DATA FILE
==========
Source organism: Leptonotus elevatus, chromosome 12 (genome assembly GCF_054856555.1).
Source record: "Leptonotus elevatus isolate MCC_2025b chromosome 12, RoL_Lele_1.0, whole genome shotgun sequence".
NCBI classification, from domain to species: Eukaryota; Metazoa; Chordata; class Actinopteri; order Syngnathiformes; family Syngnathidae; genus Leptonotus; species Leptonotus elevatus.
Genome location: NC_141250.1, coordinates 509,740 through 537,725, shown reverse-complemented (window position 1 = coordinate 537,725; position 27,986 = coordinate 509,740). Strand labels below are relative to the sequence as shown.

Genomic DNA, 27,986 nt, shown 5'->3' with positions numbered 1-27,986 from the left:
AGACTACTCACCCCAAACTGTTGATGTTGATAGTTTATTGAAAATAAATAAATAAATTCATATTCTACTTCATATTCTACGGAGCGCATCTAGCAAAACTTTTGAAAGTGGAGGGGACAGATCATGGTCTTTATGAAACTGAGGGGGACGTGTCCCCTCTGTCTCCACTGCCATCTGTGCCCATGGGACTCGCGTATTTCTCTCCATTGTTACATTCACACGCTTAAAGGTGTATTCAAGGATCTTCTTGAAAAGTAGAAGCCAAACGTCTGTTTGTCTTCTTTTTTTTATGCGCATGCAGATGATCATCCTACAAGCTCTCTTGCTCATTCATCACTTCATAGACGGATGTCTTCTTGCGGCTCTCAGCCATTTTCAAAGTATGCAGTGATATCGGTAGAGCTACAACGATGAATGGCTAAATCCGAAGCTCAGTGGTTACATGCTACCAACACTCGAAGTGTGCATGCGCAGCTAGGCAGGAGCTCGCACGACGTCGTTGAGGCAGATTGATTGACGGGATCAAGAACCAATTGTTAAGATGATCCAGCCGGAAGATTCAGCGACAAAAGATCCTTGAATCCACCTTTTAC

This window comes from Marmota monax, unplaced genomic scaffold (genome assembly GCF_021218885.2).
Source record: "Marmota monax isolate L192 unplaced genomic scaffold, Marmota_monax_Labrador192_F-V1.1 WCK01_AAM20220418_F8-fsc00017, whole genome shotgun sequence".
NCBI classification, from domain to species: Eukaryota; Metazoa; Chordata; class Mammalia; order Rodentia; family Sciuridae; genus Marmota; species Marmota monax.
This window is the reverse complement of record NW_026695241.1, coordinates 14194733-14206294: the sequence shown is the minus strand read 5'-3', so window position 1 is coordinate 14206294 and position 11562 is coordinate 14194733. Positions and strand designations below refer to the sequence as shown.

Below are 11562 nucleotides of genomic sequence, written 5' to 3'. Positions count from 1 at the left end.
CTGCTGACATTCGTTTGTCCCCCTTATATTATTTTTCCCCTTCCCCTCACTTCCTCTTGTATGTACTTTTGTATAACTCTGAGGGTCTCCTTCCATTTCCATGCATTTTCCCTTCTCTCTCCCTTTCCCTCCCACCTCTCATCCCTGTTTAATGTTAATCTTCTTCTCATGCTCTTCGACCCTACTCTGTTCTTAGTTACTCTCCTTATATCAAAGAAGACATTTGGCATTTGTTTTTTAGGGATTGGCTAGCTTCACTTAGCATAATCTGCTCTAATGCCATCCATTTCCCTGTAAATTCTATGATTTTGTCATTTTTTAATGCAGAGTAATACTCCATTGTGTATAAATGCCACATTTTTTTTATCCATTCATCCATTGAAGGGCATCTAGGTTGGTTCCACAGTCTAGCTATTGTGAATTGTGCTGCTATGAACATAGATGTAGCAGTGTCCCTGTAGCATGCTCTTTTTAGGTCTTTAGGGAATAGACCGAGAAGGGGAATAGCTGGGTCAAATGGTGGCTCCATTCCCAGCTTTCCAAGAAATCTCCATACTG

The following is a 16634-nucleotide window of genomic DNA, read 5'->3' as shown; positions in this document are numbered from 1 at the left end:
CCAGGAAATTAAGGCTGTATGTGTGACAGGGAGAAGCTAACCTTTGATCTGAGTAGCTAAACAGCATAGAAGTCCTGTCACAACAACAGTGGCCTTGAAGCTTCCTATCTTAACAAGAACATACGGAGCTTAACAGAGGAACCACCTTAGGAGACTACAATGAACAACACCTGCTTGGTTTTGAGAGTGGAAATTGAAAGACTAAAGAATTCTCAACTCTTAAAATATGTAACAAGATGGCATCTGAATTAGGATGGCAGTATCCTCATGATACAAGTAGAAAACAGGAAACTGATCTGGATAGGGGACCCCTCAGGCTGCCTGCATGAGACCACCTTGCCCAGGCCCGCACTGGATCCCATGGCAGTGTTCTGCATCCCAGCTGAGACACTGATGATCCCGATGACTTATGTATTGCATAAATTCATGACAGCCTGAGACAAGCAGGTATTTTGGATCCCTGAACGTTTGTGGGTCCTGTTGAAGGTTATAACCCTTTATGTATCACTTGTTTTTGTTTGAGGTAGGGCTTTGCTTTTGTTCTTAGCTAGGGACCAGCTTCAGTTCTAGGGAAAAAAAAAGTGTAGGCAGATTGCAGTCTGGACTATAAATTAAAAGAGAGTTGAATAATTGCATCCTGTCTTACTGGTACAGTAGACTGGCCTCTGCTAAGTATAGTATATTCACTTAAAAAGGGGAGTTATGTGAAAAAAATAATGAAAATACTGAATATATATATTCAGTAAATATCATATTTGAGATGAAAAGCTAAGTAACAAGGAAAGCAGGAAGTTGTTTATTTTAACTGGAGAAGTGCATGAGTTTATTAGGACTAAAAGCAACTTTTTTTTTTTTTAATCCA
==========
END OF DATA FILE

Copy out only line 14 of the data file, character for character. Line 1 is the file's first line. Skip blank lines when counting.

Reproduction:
CCAGGAAATTAAGGCTGTATGTGTGACAGGGAGAAGCTAACCTTTGATCTGAGTAGCTAAACAGCATAGAAGTCCTGTCACAACAACAGTGGCCTTGAAGCTTCCTATCTTAACAAGAACATACGGAGCTTAACAGAGGAACCACCTTAGGAGACTACAATGAACAACACCTGCTTGGTTTTGAGAGTGGAAATTGAAAGACTAAAGAATTCTCAACTCTTAAAATATGTAACAAGATGGCATCTGAATTAGGATGGCAGTATCCTCATGATACAAGTAGAAAACAGGAAACTGATCTGGATAGGGGACCCCTCAGGCTGCCTGCATGAGACCACCTTGCCCAGGCCCGCACTGGATCCCATGGCAGTGTTCTGCATCCCAGCTGAGACACTGATGATCCCGATGACTTATGTATTGCATAAATTCATGACAGCCTGAGACAAGCAGGTATTTTGGATCCCTGAACGTTTGTGGGTCCTGTTGAAGGTTATAACCCTTTATGTATCACTTGTTTTTGTTTGAGGTAGGGCTTTGCTTTTGTTCTTAGCTAGGGACCAGCTTCAGTTCTAGGGAAAAAAAAAGTGTAGGCAGATTGCAGTCTGGACTATAAATTAAAAGAGAGTTGAATAATTGCATCCTGTCTTACTGGTACAGTAGACTGGCCTCTGCTAAGTATAGTATATTCACTTAAAAAGGGGAGTTATGTGAAAAAAATAATGAAAATACTGAATATATATATTCAGTAAATATCATATTTGAGATGAAAAGCTAAGTAACAAGGAAAGCAGGAAGTTGTTTATTTTAACTGGAGAAGTGCATGAGTTTATTAGGACTAAAAGCAACTTTTTTTTTTTTTAATCCA